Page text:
Now about the Fizzle function.The part that I was confused about was the one below the LABEL_7 marker. In order for our string to reach this part of the code unchanged, we need to make sure that our first byte is big enough so that it's value minus 32 is bigger than 90 (which is the character 'Z'). So as long as our first byte is bigger than 122 (0x7a), it should it the 'break' statement and leave the first loop unchanged.
In fact, our test hex string works just fine since the first char is 'A0'. So let's test it:
Cool, we got our result.
If we take a look at it, we see that the function reversed each half of the string!

The rest of the function is easy to replicate. Having all the ingredients, I started to build my code using the awesome Coding Ground's online platform.

So here are my reversed Fizzle and Shizzle functions:

   private static String shizzle(String s){
      return new StringBuilder(s).reverse().toString();
  private static String fizzle(String s){
      int v3=0;
      char[] sa = s.toCharArray();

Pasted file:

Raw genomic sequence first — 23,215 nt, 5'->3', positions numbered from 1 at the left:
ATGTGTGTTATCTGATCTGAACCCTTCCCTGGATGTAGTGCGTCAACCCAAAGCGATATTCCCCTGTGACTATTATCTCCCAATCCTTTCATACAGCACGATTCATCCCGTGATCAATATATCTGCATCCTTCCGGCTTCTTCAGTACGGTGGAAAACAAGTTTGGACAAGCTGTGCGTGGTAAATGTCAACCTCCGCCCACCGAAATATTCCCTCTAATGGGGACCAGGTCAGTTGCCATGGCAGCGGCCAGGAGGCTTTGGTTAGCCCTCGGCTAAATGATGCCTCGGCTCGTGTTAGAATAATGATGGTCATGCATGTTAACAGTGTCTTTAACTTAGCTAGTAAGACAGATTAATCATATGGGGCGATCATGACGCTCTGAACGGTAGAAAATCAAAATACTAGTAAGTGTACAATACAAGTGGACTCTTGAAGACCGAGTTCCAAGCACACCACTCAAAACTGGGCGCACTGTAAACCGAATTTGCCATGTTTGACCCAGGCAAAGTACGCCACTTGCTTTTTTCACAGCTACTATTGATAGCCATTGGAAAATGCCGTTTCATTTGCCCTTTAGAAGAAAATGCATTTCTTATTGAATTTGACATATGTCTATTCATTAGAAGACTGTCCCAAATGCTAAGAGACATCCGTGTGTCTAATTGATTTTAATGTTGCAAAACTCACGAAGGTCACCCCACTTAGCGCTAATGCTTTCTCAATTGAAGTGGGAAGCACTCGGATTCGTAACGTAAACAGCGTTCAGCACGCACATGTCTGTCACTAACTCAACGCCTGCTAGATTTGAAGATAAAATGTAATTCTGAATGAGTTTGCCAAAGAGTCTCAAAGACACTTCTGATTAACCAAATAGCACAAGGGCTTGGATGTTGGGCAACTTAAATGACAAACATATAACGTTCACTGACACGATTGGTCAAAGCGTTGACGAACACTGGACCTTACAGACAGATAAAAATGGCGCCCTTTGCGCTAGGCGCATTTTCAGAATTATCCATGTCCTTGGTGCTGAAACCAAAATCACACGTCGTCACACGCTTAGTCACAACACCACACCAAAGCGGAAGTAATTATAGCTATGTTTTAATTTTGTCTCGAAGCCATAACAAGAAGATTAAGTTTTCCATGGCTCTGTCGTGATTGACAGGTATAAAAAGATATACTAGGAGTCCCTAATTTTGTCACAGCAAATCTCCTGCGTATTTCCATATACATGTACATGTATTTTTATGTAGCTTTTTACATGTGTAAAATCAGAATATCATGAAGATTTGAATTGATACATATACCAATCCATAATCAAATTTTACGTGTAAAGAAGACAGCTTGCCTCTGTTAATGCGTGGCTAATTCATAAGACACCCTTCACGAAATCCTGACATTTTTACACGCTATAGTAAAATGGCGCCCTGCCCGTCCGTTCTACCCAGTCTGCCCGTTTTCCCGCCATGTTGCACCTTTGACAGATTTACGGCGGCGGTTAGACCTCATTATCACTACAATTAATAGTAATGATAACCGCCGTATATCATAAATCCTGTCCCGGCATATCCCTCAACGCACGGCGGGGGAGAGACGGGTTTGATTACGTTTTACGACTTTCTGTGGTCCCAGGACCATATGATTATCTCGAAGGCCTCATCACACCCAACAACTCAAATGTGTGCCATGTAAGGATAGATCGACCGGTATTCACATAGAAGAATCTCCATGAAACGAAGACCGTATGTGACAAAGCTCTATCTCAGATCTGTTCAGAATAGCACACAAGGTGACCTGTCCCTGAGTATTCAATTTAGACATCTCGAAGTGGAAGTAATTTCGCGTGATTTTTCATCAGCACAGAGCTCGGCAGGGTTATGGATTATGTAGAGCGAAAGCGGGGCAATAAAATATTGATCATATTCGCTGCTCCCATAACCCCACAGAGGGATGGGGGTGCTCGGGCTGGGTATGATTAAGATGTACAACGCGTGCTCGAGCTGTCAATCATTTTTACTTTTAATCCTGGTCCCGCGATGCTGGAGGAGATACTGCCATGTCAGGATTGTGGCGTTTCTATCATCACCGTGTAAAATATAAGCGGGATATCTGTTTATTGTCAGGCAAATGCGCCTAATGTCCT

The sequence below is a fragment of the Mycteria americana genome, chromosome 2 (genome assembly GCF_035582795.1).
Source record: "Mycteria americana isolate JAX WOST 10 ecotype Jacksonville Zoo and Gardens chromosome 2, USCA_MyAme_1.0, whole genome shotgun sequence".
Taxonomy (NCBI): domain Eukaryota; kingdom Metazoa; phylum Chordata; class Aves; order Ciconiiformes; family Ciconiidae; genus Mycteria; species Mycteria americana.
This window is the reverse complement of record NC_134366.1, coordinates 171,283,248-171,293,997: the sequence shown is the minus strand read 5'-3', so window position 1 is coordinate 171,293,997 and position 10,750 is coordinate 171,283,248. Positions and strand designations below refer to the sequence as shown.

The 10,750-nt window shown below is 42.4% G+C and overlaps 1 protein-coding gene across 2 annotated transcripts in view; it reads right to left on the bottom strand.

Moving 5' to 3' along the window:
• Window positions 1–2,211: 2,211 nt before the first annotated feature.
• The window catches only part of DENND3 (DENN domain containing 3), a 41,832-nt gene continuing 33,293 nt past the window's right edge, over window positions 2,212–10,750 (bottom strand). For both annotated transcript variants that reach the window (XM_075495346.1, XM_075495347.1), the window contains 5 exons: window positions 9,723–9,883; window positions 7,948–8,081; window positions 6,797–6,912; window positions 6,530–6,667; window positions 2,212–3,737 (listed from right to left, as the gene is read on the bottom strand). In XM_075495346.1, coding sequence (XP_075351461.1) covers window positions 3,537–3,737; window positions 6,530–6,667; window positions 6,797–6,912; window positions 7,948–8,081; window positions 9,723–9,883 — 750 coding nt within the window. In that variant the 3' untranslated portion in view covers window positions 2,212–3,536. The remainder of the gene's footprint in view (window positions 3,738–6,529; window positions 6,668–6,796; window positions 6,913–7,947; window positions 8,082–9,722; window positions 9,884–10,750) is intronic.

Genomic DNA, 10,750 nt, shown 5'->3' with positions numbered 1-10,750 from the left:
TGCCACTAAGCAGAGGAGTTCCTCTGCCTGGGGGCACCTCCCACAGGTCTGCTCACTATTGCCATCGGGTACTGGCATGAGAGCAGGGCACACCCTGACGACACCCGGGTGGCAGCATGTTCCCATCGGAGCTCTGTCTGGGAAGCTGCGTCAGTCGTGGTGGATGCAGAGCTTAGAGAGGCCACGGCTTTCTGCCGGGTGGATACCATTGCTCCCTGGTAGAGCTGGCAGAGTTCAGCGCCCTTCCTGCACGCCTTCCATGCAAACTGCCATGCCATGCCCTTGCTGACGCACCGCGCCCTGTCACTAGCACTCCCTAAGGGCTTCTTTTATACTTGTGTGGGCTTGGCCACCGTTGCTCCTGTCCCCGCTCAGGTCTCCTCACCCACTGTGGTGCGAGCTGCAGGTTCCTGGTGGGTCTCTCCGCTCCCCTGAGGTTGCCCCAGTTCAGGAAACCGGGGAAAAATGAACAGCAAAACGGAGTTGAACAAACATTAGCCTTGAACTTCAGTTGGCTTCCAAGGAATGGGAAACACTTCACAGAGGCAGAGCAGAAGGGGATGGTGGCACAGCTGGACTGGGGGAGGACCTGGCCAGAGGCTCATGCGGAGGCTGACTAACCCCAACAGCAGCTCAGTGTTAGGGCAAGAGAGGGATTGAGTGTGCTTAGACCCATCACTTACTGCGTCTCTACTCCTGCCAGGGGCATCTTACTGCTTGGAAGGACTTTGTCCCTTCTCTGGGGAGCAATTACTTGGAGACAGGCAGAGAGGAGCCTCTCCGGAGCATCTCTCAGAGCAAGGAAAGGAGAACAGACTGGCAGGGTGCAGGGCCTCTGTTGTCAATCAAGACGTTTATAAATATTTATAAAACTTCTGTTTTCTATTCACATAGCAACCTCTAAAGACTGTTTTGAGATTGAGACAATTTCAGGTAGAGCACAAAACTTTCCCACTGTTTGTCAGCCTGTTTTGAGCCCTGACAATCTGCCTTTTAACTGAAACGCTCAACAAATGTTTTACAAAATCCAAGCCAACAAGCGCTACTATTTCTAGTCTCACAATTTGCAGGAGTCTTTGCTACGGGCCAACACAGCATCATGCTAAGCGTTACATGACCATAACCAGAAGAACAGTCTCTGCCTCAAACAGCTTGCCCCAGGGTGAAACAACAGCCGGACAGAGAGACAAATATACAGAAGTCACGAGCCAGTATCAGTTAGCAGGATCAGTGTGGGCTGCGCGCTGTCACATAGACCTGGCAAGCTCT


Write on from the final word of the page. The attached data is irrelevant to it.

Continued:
String outstr = "";

          int v4 = sa[v3];
          sa[v3] = (char)((v4 + v3 * v3 - 27) % 91 + 32);
      outstr = new String(sa);
      String first = outstr.substring(0,8);
      String last = outstr.substring(8,16);
      outstr = last+first;
      return outstr;

Pretty simple, right? :)

So now I need to create the rest of the code to crack the key.
There's another important thing to notice: Since none of the functions actually adds or removes anything, it means we can brute-force character by character.

Here's the full code:

public class HelloWorld{
    public static void main(String []args){

        String h = "v3O] pmWm<Y(0=21";
        char[] targetkey = h.toCharArray();
        System.out.println("\n------------- REVERSING ---------------\n");
        char[] key = h.toCharArray();
        Boolean found = false;
        for(int k=0; k<16;k++){
            char[] trykey = key.clone();
            System.out.println("Bruteforcing char at position " + (k+1) + " " + new String(trykey));
            for(int l=32; l<=126; l++){
                trykey[k] = (char)l;
                h = new String(trykey);
                for(int i=0; i<10; i++){
                    h = fizzle(rizzle(shizzle(bizzle(h))));
                char[] outputkey = h.toCharArray();
                if(outputkey[k] == targetkey[k]){
                    System.out.println("Found key char! " + (char)l);
                    key[k] = (char)l;